Los Angeles has its fair share of amusement parks, but until this weekend, none of them were game-themed.
Activision's attempt to provide a central point for fans to worship Call of Duty spoke more to the machinations of a certain Mr Disney than the creative team behind the multi-billion dollar franchise. But then, it doesn't cost USD $150 to get into Disneyland, nor are you likely to be physically hauled from a Jeep by Navy Seals, or accused of cowardice in the face of battle by failing to scream "yes sir" at an annoyingly loud volume.
The location, a valley once owned by legendary aviator and all-round mentalist Howard Hughes, houses a series of hangers once used to build the Spruce Goose. The massive aircraft has long since been relocated to Oregon, however Hughes' touches remain: a toilet block with a foot-activated water fountain and spring-loaded detergent dispensers created by the notoriously germophobic recluse himself. Naturally, this was befouled by the 8000-or-so Call of Duty fans, many likely unaware of the historical connection. Hughes would have had an aneurysm.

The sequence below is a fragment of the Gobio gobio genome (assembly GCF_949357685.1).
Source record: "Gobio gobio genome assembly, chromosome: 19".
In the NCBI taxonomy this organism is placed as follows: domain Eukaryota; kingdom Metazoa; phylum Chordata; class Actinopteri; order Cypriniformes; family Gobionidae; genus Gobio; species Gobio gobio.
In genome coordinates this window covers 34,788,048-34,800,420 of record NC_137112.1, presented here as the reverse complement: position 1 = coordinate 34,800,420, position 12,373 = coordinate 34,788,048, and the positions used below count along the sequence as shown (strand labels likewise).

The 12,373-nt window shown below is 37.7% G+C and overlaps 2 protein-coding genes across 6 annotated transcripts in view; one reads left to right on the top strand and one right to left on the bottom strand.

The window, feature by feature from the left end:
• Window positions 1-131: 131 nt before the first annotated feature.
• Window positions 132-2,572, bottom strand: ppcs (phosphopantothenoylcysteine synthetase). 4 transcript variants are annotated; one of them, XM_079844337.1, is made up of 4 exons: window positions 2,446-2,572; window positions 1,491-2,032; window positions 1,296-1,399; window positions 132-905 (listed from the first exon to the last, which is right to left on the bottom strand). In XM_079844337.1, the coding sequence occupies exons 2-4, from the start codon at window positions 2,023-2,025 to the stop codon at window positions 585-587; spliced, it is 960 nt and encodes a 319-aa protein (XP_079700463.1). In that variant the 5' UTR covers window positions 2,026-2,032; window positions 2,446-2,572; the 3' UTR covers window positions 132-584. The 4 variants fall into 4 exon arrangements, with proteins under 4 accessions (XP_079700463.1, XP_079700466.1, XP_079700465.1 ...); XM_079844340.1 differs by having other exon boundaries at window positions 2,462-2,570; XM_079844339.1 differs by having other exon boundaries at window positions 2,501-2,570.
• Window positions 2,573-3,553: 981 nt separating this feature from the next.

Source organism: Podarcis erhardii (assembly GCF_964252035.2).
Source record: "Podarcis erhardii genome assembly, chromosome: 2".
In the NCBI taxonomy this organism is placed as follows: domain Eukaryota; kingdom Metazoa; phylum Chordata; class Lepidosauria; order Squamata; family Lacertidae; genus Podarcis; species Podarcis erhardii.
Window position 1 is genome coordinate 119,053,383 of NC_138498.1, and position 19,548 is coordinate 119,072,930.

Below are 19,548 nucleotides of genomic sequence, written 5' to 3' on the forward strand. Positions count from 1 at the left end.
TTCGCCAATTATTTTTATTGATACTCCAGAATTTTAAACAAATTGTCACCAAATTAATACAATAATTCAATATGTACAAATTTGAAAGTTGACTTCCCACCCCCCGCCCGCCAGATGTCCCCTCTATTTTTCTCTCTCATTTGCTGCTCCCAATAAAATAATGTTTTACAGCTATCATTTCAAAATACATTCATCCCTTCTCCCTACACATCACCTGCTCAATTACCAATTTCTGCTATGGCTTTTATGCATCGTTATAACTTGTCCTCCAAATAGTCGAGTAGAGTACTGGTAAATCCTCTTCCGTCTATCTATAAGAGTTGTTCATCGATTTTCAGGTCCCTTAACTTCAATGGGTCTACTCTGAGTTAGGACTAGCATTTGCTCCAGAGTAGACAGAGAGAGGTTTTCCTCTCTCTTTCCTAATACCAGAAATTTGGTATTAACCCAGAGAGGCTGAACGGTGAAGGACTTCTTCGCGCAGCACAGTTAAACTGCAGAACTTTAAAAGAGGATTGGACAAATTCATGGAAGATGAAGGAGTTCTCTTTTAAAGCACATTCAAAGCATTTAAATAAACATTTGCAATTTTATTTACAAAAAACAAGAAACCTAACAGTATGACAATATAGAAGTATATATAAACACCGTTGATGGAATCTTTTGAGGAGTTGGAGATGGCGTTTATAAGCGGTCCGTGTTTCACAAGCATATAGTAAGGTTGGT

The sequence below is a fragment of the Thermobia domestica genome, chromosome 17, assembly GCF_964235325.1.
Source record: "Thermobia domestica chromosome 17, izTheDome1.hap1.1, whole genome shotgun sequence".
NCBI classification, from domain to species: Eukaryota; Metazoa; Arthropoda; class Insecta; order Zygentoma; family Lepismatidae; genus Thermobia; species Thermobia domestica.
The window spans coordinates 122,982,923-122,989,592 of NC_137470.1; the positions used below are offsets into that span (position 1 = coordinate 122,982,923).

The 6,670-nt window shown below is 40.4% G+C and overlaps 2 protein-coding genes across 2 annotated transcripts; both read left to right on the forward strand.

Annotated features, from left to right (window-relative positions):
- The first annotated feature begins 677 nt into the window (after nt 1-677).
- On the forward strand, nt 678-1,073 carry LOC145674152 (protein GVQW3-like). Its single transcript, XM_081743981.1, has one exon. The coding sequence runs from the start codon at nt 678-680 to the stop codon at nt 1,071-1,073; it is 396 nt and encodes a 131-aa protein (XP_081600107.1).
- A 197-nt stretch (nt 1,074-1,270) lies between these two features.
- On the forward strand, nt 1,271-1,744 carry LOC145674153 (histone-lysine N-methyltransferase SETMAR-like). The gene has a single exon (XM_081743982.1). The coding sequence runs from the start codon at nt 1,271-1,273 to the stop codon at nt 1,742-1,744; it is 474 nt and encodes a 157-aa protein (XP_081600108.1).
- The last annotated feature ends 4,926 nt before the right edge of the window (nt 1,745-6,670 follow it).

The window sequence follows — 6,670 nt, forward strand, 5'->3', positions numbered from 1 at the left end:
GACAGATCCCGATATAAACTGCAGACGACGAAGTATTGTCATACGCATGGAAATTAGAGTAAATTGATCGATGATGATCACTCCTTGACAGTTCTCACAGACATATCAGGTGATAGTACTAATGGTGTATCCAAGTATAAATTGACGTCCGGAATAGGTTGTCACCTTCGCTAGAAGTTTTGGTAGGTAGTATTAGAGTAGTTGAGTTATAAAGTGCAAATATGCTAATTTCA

The Call of Duty XP event could have been predicted. There are few worldwide gaming franchises large enough to support dedicated gatherings on this scale, and most of them tend to end in "craft". XP however differs in the physicality of the events on offer. Due to the subject matter, the strength of the gaming community and Activision's close ties with American servicemen and women, an event on this scale featuring military-inspired activities interspersed with gaming just makes sense. Plus, all profits are to be donated to a US charity to help returned soldiers find work, so one can hardly accuse Activision of naked profiteering.
An Armoury containing dozens of weapons included in the Call of Duty series sat between the main soundstage and the gaming area. Volunteer servicepeople from the US Army guarded these weapons, and the strictly hands-off demonstration of firepower provided a thoughtful interlude in the proceedings.
The interior of the hanger structure contained the gaming area, featuring principal sponsor Microsoft's hundreds of Xbox 360 consoles connected to gaming LCD screens, and crucially, each other. Modern Warfare 2, Black Ops and Modern Warfare 3 were all available as multiplayer titles to the public, Activision revealing the latter for the first time.